When I first picked up “Confessions of a Real Estate Entrepreneur” by James A. Randel, I wasn’t enthused by its bland, noncreative cover, which makes the book look dull and boring. Wrong. Instead, it is one of the best real estate books of 2006 so far because it tells how a super-successful investor evaluates real estate opportunities.
What makes this new book so unusual is the self-deprecating author emphasizes his real estate mistakes as much as the highlights of his successes. The book’s title could have been “Real Estate Mistakes I Made But How I Succeeded Anyway.”
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James A. Randel started with an excellent educational background from Columbia University where he obtained his law degree. Then he wisely became a real estate broker so he could participate in real estate commissions as well as practice law. When briefly mentioning his New York City residency during college years, Randel admits he didn’t spot the opportunities to buy run-down buildings near Columbia for upgrade profits by adding value.
The book’s theme is “add value” whether you invest in raw land, houses, a fixer-upper factory building with potential for rezoning profits, or a run-down office building. What makes this book so special are the personal stories the author shares, emphasizing how he profited when he (and his investor partners) added value and how they lost money when their planning was faulty.
Every college real estate program should require this book as pre-enrollment reading to open the eyes of students to all the opportunities involving real estate. Randel recommends specializing in commercial real estate because of its higher earnings potential compared to residence sales. But he also suggests related realty fields such as mortgage brokerage and becoming a full-time investor.
Throughout the book, the author shares how he went into many investments with little or no cash of his own but he creatively raised the necessary financing and cash down payments. One of the best examples came when Randel bought one of the first factory outlet buildings by borrowing the down-payment money from the existing tenant who was willing to pay to get out of the lease. Randel then tells how he creatively borrowed the down-payment cash for one day from a bank until his ex-tenant paid him.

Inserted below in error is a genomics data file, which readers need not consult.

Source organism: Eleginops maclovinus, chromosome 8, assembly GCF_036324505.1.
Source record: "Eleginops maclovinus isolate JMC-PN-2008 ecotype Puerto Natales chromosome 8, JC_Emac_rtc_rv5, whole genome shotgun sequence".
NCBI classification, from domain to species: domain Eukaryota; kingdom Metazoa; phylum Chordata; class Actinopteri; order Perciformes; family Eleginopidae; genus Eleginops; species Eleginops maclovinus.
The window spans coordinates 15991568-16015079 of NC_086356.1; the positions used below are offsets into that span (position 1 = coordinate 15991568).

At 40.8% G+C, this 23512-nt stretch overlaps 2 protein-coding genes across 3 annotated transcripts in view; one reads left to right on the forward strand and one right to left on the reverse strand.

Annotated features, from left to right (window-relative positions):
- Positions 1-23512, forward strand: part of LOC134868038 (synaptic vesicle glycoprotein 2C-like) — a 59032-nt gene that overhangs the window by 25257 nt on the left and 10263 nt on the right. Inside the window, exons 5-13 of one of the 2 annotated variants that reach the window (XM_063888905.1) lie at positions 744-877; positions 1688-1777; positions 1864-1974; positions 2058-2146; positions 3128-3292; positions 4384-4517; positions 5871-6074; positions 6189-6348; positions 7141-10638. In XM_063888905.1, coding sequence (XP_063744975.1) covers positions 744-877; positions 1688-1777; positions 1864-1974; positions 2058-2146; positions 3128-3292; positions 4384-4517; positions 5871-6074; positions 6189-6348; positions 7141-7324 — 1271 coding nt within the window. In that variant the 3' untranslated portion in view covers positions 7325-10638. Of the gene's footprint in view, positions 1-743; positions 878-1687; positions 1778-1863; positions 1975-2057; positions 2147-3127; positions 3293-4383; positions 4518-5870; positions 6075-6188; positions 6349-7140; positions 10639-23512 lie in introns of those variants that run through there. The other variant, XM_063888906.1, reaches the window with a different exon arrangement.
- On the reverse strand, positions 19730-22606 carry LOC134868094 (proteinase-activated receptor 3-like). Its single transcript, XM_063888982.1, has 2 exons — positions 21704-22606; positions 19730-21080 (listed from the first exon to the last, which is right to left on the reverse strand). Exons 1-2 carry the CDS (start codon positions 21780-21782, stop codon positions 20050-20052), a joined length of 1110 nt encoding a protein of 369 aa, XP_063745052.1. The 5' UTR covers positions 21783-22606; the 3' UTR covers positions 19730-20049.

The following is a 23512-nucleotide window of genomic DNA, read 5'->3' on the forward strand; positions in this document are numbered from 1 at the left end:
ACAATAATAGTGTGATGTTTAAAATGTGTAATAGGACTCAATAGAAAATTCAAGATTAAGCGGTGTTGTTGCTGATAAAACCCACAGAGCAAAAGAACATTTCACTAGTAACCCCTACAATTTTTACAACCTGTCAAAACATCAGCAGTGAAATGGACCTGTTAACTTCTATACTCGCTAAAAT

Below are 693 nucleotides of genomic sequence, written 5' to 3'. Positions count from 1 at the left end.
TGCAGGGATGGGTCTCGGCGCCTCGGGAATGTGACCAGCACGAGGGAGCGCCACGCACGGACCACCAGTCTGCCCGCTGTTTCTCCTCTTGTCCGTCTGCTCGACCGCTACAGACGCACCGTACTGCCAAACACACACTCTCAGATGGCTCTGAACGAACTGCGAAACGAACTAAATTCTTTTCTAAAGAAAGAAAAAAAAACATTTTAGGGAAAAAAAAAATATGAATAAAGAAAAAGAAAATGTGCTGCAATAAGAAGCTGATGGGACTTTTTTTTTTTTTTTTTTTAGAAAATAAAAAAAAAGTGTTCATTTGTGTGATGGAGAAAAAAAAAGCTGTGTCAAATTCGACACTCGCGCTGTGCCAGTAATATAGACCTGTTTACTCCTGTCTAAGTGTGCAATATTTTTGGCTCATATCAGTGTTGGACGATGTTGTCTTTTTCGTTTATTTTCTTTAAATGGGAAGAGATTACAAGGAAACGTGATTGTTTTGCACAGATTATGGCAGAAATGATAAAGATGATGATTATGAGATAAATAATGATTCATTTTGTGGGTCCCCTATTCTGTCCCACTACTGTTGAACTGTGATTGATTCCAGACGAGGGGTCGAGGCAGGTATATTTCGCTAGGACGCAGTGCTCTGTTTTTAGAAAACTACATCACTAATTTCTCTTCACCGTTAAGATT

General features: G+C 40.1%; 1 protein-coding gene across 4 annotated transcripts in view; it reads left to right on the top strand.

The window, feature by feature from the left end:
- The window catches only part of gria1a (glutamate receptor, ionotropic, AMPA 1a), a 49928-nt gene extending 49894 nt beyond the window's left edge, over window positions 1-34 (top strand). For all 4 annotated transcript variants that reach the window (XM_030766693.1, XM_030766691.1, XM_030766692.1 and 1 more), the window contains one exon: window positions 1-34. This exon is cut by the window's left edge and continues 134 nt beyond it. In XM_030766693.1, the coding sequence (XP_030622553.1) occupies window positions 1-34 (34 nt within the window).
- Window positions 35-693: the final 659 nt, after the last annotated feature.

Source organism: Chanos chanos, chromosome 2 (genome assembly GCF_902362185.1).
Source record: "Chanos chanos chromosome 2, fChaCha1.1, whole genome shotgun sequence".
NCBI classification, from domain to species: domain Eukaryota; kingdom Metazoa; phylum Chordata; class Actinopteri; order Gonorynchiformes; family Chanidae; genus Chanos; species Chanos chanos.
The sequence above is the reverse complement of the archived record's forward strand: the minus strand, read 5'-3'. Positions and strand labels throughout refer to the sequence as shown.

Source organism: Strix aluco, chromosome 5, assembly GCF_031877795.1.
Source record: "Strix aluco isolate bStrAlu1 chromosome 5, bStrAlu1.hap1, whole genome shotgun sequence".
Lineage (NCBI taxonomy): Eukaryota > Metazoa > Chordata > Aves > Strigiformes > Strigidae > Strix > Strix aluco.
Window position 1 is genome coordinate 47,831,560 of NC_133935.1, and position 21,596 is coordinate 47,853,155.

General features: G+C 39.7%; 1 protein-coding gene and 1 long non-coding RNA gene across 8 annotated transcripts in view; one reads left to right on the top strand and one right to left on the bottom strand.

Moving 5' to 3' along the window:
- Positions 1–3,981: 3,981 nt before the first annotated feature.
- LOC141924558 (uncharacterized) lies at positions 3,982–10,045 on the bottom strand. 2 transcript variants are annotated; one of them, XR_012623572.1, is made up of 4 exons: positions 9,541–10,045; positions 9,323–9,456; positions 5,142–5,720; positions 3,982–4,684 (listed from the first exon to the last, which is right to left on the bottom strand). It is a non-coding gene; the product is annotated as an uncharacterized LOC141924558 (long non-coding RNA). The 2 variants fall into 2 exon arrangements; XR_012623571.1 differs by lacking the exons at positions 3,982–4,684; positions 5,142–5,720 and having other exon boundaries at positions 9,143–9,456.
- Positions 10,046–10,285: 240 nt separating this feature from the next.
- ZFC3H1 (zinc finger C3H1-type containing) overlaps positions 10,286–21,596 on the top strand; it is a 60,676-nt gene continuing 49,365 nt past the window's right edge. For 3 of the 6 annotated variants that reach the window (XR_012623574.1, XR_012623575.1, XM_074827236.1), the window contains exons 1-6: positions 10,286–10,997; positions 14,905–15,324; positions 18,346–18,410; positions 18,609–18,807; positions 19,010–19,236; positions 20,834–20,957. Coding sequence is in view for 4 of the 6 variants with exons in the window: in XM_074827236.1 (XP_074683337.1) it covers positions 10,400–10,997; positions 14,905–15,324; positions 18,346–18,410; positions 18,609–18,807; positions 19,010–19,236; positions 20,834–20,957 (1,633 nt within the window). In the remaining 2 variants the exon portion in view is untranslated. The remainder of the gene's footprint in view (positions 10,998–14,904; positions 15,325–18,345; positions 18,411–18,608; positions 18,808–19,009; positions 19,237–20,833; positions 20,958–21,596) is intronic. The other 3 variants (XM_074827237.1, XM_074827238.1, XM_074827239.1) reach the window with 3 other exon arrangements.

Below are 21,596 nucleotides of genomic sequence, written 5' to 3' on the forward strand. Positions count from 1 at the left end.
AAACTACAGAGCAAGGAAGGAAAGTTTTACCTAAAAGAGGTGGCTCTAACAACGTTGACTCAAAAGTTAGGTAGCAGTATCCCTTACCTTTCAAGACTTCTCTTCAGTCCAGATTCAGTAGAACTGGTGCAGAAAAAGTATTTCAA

One of the book’s best chapters is about “persuasion.” Most of us would call it “negotiation.” But the author says real estate involves looking at transactions from the other party’s viewpoint and then persuading that person to do what is mutually acceptable.
Randal also explains what it takes to be successful in real estate. In a nutshell, it takes enthusiasm and thick skin to avoid being depressed by rejections. He shares lots of personal examples how, when one tactic didn’t work, he tried others until one worked.
Chapter topics include “Learning to Add Value”; “Possibilities”; “The Basics; Options”; “Contracts with Contingencies”; “Development”; “Revitalizing Existing Properties”; “A Complete Makeover”; “Other Mistakes I’ve Made”; “Buying Wholesale, Selling Retail”; “The Next New Great Idea”; “Brokerage”; “Leases and Other Property Interests”; “Other People’s Money”; “Finding Deals”; “When You’re a Seller”; “Attorneys”; “The Art of Persuasion”; and “Success Skills.”
If you are or want to be a serious and successful real estate investor, this is a “must read” book. Don’t be turned off by its bland cover, as I was. Hidden under that shell is one of the best real estate investment books I’ve ever read. On my scale of one to 10, this unique book rates an off-the-chart 12.
“Confessions of a Real Estate Entrepreneur,” by James A. Randel (McGraw-Hill, New York), 2006, $29.95, 256 pages; Available in stock or by special order at local bookstores, public libraries, and www.Amazon.com.
(For more information on Bob Bruss publications, visit his
Real Estate Center).